Miriam Halliday, CEO of Workforce Southwest Washington, offers her thoughts on efforts to move Washingtonians to good-paying careers
Miriam Halliday, chief executive officer
Workforce Southwest Washington
Our communities, and the elected officials who create policies that support them, are in one of the most unique times in recent history.
Even as we move past the pandemic, companies continue struggling to find qualified candidates to fill vacant jobs. There are significant openings at local businesses and in critical industries like healthcare, education, manufacturing and food processing.
Likewise, potential workers, especially women and people of color, are finding it difficult to return to the labor force due to lack of childcare, inflation, the rising cost of housing, and the increase in the overall cost of living. Additionally, job seekers may not know how to access the many job training, certifications, apprenticeships and other skill-based education programs and services that prepare them for careers.
These challenging moments also give way to great opportunities. Our Local Workforce Development Boards, including Workforce Southwest Washington (WSW), are ready and able to support investments in poverty prevention and business services and navigation efforts to move Washingtonians to good-paying careers.
Washington’s 12 Local Boards, located in every region of the state, are an important piece of the workforce development solution. The funds we invest serve almost 80,000 individuals annually and help nearly 20,000 businesses fill vacant positions.
This year, working with the governor’s office, the state Workforce Training and Education Coordinating Board and the state Employment Security Department, we are supporting a strategic, ongoing state investment in an expanded Economic Security for All (EcSA) program outlined in the governor’s budget.
We support the original EcSA program and its request for increased funding to help our most vulnerable and marginalized residents move out of poverty, and we also support the $13.8 million request for EcSA expansion as a way to keep those residents out of the cycle of poverty.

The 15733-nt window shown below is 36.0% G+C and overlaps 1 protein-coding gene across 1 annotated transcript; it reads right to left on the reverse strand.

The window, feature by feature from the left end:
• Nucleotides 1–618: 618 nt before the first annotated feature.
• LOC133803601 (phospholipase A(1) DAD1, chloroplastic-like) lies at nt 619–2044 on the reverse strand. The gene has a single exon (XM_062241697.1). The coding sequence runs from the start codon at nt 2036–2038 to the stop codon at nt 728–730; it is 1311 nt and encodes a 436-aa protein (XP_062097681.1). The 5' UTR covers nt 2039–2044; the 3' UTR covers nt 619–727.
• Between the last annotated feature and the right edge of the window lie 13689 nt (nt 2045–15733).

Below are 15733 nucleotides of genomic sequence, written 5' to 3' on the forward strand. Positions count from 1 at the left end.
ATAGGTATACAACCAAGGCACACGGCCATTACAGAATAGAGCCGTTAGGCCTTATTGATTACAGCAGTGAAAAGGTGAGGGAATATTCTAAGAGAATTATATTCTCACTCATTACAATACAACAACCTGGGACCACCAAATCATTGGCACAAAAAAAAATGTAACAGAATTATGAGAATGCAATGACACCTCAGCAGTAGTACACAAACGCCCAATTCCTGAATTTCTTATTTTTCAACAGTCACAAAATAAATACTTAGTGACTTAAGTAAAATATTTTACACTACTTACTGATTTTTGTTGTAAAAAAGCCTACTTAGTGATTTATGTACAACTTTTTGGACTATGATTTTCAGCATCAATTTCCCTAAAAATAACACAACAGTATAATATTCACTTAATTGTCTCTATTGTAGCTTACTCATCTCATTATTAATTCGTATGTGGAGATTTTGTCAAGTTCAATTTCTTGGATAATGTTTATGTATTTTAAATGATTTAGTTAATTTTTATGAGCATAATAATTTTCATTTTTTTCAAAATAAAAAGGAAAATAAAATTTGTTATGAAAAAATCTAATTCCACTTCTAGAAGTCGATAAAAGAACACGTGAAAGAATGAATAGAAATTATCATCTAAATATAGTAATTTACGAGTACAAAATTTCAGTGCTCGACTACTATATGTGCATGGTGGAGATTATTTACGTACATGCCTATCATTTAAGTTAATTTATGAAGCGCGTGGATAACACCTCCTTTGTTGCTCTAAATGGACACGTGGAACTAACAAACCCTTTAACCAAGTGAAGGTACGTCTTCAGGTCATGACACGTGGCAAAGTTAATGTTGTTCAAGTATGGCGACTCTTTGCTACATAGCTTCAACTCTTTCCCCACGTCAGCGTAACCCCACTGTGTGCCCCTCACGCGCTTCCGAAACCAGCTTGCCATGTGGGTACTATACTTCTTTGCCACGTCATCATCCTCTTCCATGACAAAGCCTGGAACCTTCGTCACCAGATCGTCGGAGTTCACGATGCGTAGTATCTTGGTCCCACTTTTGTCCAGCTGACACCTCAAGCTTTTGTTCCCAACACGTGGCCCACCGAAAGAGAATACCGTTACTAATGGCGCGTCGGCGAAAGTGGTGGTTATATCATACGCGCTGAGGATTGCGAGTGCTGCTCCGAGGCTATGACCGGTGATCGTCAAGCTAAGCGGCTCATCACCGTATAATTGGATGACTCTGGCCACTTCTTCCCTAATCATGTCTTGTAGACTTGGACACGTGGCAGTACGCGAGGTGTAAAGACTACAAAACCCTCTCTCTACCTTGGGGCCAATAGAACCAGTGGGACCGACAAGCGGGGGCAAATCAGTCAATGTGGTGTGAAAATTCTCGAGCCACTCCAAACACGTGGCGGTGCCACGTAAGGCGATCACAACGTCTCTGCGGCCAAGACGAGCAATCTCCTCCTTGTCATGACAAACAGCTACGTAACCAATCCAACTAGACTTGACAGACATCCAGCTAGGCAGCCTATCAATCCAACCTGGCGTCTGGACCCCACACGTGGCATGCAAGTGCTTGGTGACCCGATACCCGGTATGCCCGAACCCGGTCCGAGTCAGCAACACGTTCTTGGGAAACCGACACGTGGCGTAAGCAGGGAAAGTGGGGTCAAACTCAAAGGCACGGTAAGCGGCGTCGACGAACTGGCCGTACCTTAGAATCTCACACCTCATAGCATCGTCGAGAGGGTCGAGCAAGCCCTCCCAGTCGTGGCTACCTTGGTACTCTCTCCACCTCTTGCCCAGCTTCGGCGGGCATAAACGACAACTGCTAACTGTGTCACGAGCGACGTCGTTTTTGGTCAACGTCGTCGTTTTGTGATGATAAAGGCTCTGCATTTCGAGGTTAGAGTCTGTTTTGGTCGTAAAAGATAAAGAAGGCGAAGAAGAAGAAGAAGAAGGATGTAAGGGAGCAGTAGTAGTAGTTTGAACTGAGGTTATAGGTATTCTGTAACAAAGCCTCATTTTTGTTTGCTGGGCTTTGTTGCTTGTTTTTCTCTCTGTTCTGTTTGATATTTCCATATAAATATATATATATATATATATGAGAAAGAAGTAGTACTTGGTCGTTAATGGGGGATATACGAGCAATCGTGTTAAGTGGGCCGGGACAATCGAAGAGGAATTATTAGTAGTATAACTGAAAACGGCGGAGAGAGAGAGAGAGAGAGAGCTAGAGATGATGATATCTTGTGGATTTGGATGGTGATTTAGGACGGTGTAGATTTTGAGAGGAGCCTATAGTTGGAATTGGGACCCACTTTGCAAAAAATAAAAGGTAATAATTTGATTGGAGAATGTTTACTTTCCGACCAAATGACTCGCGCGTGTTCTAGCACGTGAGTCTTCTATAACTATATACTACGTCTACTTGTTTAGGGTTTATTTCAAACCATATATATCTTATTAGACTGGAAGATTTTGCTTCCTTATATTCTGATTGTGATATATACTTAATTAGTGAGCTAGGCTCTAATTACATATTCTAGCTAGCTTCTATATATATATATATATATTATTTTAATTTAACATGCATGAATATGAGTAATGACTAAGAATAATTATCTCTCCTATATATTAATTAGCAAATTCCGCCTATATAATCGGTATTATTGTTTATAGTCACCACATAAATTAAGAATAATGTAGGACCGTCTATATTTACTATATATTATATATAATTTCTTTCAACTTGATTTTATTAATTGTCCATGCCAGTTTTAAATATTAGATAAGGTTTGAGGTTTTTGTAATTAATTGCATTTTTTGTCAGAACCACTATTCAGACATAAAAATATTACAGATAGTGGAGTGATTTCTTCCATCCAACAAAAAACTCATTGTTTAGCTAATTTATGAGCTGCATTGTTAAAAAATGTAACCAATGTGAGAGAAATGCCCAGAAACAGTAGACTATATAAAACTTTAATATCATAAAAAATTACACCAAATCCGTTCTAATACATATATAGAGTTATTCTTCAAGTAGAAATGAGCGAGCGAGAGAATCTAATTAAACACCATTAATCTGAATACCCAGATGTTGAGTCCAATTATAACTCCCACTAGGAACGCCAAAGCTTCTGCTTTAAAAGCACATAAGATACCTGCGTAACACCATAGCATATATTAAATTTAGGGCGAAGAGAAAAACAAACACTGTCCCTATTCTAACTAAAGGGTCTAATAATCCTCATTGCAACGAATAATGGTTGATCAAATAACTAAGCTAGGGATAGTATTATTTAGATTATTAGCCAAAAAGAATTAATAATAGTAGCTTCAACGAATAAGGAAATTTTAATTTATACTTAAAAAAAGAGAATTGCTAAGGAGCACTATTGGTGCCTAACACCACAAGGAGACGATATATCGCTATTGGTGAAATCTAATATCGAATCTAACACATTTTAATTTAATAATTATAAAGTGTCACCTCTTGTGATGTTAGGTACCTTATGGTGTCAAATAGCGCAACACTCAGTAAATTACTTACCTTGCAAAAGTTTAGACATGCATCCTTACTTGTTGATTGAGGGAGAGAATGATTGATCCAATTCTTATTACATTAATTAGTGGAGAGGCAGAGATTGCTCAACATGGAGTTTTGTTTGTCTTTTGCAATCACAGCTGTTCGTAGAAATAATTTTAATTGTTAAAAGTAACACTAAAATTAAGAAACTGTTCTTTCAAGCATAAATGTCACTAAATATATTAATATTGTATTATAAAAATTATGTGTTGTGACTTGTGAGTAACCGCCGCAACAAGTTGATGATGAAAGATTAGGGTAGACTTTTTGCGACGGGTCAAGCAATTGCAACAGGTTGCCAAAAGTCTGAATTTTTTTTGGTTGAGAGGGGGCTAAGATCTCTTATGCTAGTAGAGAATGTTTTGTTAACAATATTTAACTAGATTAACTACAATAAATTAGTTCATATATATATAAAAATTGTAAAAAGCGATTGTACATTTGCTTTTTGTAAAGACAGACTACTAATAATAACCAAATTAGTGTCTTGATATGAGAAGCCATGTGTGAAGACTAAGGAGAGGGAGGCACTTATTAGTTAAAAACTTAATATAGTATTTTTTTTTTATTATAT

EcSA expansion investments will provide responsive funding to bring local solutions directly to job seekers and businesses and allow Local Boards to meet career seekers where they are and engage with more businesses to help them meet their workforce needs and retain or upskill their current team members.
Across the state, this fund will:
- Aid in poverty prevention
- Expand investment in skills-based training
- Intensify focus on and outreach to at-risk and underserved populations
- Support earn-to-learn opportunities
- Expand employer engagement
Locally, the additional funds will enable WSW to support business competitiveness and growth by expanding our business services team and that of our partners at WorkSource to help meet workforce needs of local infrastructure and construction projects, like the I-5 bridge replacement project, among others. Providing more stable funding for business-facing work provides flexibility and additional tools to help companies in Clark, Cowlitz and Wahkiakum counties recruit, retain and train the employees they need to grow and thrive.
Job seekers will benefit from training and support services in our key sectors of healthcare, manufacturing, construction and technology. More than 265 individuals in Cowlitz County have benefitted from workforce system assistance through our original EcSA funding.
By investing in a local workforce solution like this, legislators can foster economic opportunity for all.
The $8 million in EcSA expansion funding in the governor’s budget will fill gaps and we are grateful for his recognition of our success in helping both businesses and job seekers move to economic independence. We hope the Legislature will fully fund our budget request of $13.8 million with the understanding that the need for skilled Local Board staff to address the workforce and worker needs is growing.
This proposal, and others like the Job Skills Program, additional EcSA program funding, AmeriCorps investments, community college programming, and so many other workforce systems Local Boards work with daily will make a difference to so many across our state. We also support the many investments in housing and childcare support. Job seekers cannot enter the workforce if they don’t have stable housing, access to affordable childcare and healthy food.
Together, we can help move Washingtonians into good jobs with family wages and support them as they move toward full financial independence. It is an investment that supports families and businesses across our state.
Both the House and Senate budgets are poised for hearings after the March 20 revenue forecast, leaving just over a month to ensure this funding is included in the overall budget.
We hope you will join us in this landmark effort by Local Workforce Development Boards to serve even more residents and businesses that, together, make for strong and vibrant communities.
Miriam Halliday is Chief Executive Officer of Workforce Southwest Washington (WSW) the local workforce development board for Clark, Cowlitz and Wahkiakum counties. Reach her at firstname.lastname@example.org.
About Workforce Southwest Washington
Workforce Southwest Washington (WSW) is the Local Workforce Development Board (LWDB) designated by federal Workforce Innovation and Opportunity Act (WIOA) legislation to oversee the public workforce system in Clark, Cowlitz and Wahkiakum counties. WSW is a nonprofit organization and funds community prosperity by investing in services that help individuals gain skills to obtain good-paying jobs or advance in their careers and help companies recruit, train and retain workers. Since 2003, WSW has invested more than $126 million in Southwest Washington businesses, adults and youth. Learn more at www.workforcesw.org.
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